more footage shot for The Last Boy Scout than on any film I had ever worked on,” Helfrich shudders. He recalls with incredulity that the work of previous editors appeared to have been rejected, taken apart and put back into the daily reels: “there were still splices all over the place.”
Tellingly, the process was eventually completed when Stuart Baird was parachuted in. Baird had been Richard Donner’s editor through The Omen, Superman and the Lethal Weapon films (he’d also worked on Die Hard 2). Silver hadn’t come out of principal photography with a Lethal Weapon, but he was damn sure going to emerge from the edit with one. “Stuart came in as the General,” says Helfrich. “He had his orders to get it done. He was the finisher.” His arrival was so late in the day that, while he’s credited on screen, his name didn’t make the posters.
The Last Boy Scout reached US cinemas in December of 1991 (February ’92 in the UK), just six months after Scott finished photography and seven months after the release of Hudson Hawk. While not a massive hit, it made $60m at the box office from an estimated $30m budget, and performed well subsequently on video. To a muted extent, a victory – or at least a score draw – had been snatched from the jaws of defeat.
All concerned must have breathed a sigh of relief: it had looked like a potential disaster, but somehow they got away with it. Black and Scott’s personal visions of a hard-boiled noir may have been replaced by little more than a serviceable – if gonzo – actioner interchangeable with any number of others, but it wasn’t a bad movie per se.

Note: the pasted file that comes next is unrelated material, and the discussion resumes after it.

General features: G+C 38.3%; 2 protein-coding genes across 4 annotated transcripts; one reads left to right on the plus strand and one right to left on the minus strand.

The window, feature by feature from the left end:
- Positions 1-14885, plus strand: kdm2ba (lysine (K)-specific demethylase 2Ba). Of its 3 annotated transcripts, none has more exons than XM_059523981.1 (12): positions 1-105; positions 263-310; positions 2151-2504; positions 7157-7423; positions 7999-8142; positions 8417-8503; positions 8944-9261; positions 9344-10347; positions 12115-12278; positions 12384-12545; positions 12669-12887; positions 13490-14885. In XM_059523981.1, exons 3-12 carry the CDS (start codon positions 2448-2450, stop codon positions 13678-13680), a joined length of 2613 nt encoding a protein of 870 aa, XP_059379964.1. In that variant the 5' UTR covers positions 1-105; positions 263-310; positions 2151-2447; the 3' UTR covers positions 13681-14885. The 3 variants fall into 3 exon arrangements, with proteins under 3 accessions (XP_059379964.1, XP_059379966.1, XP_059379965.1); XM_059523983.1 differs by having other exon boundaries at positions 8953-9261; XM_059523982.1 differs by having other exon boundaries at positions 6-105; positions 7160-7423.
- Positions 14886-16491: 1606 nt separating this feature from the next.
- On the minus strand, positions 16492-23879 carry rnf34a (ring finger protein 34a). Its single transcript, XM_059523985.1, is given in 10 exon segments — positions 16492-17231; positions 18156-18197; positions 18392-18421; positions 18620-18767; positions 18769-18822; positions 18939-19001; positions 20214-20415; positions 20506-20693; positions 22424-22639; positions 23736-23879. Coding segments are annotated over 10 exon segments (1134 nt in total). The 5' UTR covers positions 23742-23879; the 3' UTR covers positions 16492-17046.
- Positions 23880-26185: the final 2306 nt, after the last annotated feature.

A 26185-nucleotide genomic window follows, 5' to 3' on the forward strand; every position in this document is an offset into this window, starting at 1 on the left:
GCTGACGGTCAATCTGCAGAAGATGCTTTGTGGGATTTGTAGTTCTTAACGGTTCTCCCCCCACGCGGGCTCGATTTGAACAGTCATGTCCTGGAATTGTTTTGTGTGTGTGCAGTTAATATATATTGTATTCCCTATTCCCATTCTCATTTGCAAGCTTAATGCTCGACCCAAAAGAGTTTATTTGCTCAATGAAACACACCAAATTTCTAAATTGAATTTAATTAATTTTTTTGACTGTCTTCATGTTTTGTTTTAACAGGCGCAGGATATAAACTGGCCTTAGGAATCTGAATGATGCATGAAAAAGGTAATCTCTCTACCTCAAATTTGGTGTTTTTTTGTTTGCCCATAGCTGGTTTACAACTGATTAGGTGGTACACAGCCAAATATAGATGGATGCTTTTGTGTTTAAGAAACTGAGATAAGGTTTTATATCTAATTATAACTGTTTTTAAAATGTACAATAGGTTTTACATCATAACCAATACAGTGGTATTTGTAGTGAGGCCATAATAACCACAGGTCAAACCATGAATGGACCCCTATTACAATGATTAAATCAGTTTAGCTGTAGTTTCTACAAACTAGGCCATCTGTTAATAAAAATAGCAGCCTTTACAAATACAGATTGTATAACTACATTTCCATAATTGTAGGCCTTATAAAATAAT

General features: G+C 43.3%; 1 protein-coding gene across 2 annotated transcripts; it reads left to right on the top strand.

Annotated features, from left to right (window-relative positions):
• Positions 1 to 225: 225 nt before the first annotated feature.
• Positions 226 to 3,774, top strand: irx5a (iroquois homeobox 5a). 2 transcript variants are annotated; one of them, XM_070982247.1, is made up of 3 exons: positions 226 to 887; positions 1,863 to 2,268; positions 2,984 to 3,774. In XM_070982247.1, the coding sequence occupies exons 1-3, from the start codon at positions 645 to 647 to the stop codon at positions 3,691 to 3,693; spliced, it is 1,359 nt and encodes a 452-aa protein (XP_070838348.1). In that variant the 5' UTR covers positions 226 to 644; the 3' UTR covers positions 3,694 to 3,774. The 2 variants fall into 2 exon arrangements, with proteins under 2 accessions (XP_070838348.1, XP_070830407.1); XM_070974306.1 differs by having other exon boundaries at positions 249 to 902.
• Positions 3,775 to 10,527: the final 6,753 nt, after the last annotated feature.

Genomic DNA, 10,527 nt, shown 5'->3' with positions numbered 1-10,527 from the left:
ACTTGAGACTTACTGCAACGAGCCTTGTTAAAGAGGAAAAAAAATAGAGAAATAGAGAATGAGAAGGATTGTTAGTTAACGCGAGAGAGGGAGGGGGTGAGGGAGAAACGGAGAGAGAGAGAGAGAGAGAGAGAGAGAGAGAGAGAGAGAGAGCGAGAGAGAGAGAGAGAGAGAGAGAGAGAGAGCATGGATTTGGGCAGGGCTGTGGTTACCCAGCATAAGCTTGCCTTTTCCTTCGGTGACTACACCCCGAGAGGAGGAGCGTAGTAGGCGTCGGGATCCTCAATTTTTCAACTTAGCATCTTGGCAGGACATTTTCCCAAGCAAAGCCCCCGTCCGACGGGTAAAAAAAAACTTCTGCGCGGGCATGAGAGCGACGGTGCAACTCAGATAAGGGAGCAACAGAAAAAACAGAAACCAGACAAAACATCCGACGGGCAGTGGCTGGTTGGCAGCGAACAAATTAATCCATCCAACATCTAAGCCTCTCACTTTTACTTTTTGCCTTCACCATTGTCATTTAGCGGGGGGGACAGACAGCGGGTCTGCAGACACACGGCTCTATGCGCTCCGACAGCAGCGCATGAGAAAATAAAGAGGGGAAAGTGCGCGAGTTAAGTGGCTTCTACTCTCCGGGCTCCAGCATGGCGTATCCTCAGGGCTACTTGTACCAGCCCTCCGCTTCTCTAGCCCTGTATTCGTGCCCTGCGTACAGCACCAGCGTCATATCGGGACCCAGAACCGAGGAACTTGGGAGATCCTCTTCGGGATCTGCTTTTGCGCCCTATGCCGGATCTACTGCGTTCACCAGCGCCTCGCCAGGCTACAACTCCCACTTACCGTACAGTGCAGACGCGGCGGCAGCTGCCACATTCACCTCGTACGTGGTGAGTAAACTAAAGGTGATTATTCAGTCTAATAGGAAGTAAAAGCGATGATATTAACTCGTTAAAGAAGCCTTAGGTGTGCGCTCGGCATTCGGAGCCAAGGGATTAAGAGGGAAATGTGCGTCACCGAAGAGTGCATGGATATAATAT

Lots of people liked it. Lots of people still do. Edgar Wright said it was a touchstone for his genre spoof Hot Fuzz: “an action thriller framed by flaming air quotes”, as if Scott’s contempt for the mess he found himself helming was tangible in the celluloid.
Willis staggered a little immediately afterwards, with the ill-advised likes of the comedy Death Becomes Her and the erotic thriller Color of Night – as well as the pedestrian Striking Distance, in which he got to mess about in boats after all (“I edited that too,” chuckles Helfrich. “He still had that terrible hairpiece. He hadn’t accepted that he was going bald even then.”) A year or so later he’d enjoy something of a career renaissance, first with Quentin Tarantino’s Pulp Fiction, and then with Terry Gilliam’s Twelve Monkeys. Both directors persuaded him to appear clean-headed.